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Casey Anthony Verdict -- Explained?

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Imagine going through the utter Hell of having your child die -- and then you're blamed for it and even prosecuted for first degree murder?

We won't know why the jury did what it did unless jurors speak out.  But an article by law professor Sherry F. Colb suggests that in this sort of case, which is not a "whodunit" but about whether what was done was a crime at all (i.e, whether the death was a murder or accident),  jurors sometimes might prefer the happy (happier) ending.  See Sherry F. Colb, "Whodunit" Versus "What Was Done": When to Admit Character Evidence in Criminal Cases, 79 North Carolina Law Review 939 (2001). Jurors  lean toward preferring that no crime happened at all.  Concluding that a mother didn't kill her child is easier to stomach than the horrific idea that a mother killed her own child, a violation of all sorts of "laws of nature."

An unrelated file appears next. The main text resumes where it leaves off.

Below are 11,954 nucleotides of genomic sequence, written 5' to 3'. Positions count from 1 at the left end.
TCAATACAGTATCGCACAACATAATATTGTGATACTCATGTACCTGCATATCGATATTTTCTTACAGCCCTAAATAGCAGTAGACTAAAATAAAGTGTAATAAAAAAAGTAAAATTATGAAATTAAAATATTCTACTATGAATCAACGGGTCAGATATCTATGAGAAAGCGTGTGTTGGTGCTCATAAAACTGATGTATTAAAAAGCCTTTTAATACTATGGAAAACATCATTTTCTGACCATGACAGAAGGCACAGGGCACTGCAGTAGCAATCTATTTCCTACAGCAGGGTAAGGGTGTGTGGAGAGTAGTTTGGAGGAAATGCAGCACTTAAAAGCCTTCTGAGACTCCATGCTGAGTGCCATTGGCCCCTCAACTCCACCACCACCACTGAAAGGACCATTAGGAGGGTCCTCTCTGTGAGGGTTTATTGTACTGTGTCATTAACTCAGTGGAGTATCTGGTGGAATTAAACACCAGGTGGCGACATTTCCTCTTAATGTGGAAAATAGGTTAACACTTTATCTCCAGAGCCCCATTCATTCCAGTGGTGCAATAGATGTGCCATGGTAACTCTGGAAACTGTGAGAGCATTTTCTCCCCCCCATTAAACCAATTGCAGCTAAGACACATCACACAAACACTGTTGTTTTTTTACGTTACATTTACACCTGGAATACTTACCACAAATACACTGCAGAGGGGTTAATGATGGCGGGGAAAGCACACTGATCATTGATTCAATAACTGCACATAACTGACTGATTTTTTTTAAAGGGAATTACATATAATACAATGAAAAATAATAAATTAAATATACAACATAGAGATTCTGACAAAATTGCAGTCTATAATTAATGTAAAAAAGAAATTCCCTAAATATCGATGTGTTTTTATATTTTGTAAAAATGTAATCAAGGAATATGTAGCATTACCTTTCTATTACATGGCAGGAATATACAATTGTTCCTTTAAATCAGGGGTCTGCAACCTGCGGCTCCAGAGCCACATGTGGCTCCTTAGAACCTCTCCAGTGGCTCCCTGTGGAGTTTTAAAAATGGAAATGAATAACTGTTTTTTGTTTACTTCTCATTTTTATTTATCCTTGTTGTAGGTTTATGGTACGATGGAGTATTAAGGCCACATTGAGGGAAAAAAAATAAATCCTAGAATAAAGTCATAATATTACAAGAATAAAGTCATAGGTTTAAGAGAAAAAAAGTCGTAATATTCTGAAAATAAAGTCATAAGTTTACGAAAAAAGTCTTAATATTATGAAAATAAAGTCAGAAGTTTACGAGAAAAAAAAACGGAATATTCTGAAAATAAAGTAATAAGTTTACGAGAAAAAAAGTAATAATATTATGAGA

Acquittal is even more likely in a case built on circumstantial evidence, such as this one.  Juries generally undervalue circumstantial evidence, according to studies discussed by law professor Kevin Jon Heller in his article,  "The Cognitive Psychology of Circumstantial Evidence," 105 Mich. L. Rev. 241 (2006).   Roughly, there's a big difference between a witness telling a jury a story (direct evidence) and the jurors' having to buy a story pieced together from circumstantial evidence.

Perhaps the prosecution should have considered these things -- the sort of thing we address in the growing movement, Applied Legal Storytelling -- and realized that they had a very shaky case?

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Brian J. Foley is a law professor. He is the author of the humor book, A New Financial You in 28 Days: A 37-Day Plan (Gegensatz Press 2011).
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